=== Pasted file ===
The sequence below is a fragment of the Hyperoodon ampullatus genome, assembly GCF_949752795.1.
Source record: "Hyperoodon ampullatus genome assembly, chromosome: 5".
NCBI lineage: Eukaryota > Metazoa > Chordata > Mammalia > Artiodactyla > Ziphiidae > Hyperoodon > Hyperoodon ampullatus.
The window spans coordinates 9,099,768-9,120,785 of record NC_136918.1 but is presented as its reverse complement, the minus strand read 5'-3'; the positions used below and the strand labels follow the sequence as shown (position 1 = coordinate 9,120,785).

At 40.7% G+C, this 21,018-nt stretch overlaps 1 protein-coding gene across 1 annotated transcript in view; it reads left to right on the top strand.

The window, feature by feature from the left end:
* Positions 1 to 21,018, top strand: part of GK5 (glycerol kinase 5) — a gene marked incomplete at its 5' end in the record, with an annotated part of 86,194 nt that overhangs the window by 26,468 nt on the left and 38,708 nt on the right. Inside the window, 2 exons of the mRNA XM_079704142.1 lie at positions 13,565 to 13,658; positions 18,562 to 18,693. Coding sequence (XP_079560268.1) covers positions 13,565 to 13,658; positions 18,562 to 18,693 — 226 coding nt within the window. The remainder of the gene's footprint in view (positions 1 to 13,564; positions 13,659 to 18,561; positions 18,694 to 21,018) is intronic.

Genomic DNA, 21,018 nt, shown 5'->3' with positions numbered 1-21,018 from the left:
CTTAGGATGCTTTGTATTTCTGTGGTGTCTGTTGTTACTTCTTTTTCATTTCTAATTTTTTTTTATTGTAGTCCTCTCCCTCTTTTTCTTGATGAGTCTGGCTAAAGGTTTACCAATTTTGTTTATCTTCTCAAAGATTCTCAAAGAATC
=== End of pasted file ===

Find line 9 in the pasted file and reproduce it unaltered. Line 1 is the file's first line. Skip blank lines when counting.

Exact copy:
CTTAGGATGCTTTGTATTTCTGTGGTGTCTGTTGTTACTTCTTTTTCATTTCTAATTTTTTTTTATTGTAGTCCTCTCCCTCTTTTTCTTGATGAGTCTGGCTAAAGGTTTACCAATTTTGTTTATCTTCTCAAAGATTCTCAAAGAATC